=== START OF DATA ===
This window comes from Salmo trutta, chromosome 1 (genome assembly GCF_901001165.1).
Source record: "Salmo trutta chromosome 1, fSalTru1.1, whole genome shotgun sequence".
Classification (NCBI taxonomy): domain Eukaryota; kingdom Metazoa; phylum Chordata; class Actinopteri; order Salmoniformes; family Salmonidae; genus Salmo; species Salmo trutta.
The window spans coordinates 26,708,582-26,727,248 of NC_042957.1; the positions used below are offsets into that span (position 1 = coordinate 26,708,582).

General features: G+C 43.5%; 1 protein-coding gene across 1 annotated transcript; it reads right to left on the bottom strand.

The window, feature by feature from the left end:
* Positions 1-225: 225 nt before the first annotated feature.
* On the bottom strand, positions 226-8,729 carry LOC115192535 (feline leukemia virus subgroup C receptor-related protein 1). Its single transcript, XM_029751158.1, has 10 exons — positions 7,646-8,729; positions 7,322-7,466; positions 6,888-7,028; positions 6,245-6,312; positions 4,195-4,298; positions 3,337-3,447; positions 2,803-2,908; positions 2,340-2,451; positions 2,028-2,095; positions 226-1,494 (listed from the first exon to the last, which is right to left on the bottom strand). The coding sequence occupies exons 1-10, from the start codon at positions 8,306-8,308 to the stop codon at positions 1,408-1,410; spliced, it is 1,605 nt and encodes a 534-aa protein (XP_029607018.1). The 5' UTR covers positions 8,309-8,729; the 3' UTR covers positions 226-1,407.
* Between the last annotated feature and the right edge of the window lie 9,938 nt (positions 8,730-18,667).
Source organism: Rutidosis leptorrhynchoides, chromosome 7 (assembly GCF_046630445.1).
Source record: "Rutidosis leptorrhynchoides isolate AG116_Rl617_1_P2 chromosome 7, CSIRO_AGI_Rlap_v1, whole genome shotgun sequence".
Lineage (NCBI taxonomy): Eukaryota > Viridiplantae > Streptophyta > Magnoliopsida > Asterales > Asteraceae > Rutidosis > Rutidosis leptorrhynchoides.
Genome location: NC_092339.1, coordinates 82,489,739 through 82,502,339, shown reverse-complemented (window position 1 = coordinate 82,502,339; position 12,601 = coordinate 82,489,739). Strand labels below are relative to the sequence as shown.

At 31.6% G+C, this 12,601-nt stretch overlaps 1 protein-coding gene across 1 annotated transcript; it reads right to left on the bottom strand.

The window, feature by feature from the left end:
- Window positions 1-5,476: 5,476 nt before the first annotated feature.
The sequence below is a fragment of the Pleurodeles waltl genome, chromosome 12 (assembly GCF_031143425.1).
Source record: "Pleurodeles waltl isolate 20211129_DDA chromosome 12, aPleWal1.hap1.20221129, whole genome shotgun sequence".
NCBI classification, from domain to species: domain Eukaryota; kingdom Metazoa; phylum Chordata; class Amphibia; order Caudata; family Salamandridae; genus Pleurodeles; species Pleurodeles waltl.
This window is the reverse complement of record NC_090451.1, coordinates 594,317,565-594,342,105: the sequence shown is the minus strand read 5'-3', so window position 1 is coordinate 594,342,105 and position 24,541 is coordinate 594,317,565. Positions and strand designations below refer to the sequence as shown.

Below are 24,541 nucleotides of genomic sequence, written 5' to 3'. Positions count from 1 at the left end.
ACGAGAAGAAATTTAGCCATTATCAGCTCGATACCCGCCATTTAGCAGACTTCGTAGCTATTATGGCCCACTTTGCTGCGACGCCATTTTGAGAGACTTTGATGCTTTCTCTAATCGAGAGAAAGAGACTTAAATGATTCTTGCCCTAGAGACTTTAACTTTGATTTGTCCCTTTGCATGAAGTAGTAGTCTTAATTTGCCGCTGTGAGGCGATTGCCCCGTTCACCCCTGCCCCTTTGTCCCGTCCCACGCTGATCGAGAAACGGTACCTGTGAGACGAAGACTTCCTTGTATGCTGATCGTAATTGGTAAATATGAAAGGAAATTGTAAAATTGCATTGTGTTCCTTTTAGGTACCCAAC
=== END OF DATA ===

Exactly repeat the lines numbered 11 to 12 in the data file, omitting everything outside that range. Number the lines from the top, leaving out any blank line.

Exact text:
Source record: "Rutidosis leptorrhynchoides isolate AG116_Rl617_1_P2 chromosome 7, CSIRO_AGI_Rlap_v1, whole genome shotgun sequence".
Lineage (NCBI taxonomy): Eukaryota > Viridiplantae > Streptophyta > Magnoliopsida > Asterales > Asteraceae > Rutidosis > Rutidosis leptorrhynchoides.